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What Happened to the Camels of Greece?

Camels in Amfissa. Credit: Public Domain

Once upon a time, many decades ago, when burning wood was the only means of keeping one’s home warm, load-carrying camels were not an uncommon sight in rural Greece.

Most of the camels in Greece were found in Thrace, and their numbers increased after the 1923 population exchange between Turkey and Greece. In the Rhodope mountains in particular, camels were very common in agricultural communities.

The best known were the ones belonging to camel driver Velitin Deveci who lived in Komotini. Deveci’s camels were able to go to the most inaccessible areas of the Rhodope Mountains to carry wood back to the city.

Α camel can travel 22-25 kilometers (14-16 miles) carrying heavy loads. Deveci had 10 camels with which he transported mainly firewood from the mountains and sold it in the Komotini area. He sold it door to door to houses of both Christians and Muslims.

From the years of the Ottoman Empire, the family of Velitin Deveci was the most famous and wealthy family in Komotini due to the camels they owned. The Deveci family was one of the oldest in Komotini and driving camels was their profession. After all, Deveci actually means “camel driver” in the Turkish language.

Back in the 1930’s when there were camels in Greece. Credit: Public Domain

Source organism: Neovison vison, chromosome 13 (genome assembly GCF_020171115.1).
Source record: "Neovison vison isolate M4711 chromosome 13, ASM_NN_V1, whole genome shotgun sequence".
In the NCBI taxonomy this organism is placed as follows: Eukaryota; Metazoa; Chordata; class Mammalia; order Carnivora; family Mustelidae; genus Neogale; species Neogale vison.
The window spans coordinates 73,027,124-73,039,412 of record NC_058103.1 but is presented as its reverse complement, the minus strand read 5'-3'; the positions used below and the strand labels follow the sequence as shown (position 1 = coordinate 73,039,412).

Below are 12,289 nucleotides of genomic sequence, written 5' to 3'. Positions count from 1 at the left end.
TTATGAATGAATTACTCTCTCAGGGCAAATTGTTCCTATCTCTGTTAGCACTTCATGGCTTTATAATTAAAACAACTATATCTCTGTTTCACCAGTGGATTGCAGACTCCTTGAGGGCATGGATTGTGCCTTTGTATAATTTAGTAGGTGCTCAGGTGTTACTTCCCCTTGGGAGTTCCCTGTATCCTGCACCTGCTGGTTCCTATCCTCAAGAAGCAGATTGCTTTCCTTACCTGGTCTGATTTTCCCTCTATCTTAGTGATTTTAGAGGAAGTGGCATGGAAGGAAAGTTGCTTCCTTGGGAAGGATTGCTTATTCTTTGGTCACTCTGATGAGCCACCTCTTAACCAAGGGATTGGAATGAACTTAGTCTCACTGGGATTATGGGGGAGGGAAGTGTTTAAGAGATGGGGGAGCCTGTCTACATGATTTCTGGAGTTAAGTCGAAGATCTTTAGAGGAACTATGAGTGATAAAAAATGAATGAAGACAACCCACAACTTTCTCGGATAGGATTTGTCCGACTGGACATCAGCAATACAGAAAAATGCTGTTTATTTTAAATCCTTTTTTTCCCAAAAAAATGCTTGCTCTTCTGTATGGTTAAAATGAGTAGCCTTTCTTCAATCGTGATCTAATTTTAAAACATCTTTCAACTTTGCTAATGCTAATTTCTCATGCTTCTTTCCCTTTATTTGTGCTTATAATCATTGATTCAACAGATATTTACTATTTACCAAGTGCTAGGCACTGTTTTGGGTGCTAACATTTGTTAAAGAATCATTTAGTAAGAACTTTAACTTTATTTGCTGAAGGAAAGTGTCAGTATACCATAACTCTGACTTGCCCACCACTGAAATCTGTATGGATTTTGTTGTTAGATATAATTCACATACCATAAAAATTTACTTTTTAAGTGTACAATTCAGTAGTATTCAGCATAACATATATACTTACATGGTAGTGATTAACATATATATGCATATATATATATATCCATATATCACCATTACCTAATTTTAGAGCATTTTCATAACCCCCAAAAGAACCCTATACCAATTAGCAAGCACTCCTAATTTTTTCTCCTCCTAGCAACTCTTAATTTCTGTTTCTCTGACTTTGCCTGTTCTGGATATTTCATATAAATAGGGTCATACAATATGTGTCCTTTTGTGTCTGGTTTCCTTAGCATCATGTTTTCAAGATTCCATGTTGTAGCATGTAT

The profession passed from generation to generation and continued until 1968, when Velitin Deveci passed away and the last camel the family owned was sold and eventually slaughtered for its meat.

Mehmed Devetzioglou, the son of Velitin Deveci, grew up among camels and became a veterinarian. It was the profession of his ancestors that inspired him to do so. He said that camels can live everywhere and they are very easy to feed since they can eat dry bushes, wild greens, even thorns, while they need little water.

Camels in Greece replaced by mules, then cars

Camels in Greece. Credit: Public Domain

As time went by, roads were built in Rhodope and the mountainous areas were no longer inaccessible and in the 1960s trucks replaced camels in transporting wood to the city.

It was no longer convenient to maintain camels in Rhodope, yet the law did not allow for them to be slaughtered. Eventually, Devetzioglou pulled some strings and a permit was issued for them to be sold to a slaughterhouse. Thus, the last camels of Komotini were made into sausages.

Other than Komotini, Amfissa in Central Greece was a place were camels had been bred since the times of the Ottoman rule. They were used for the transportation of agricultural products.

However, again, they were replaced by mules in the first decades of the 20th century and later by trucks as the road network was built and the camel caravans disappeared from the Greek landscape.

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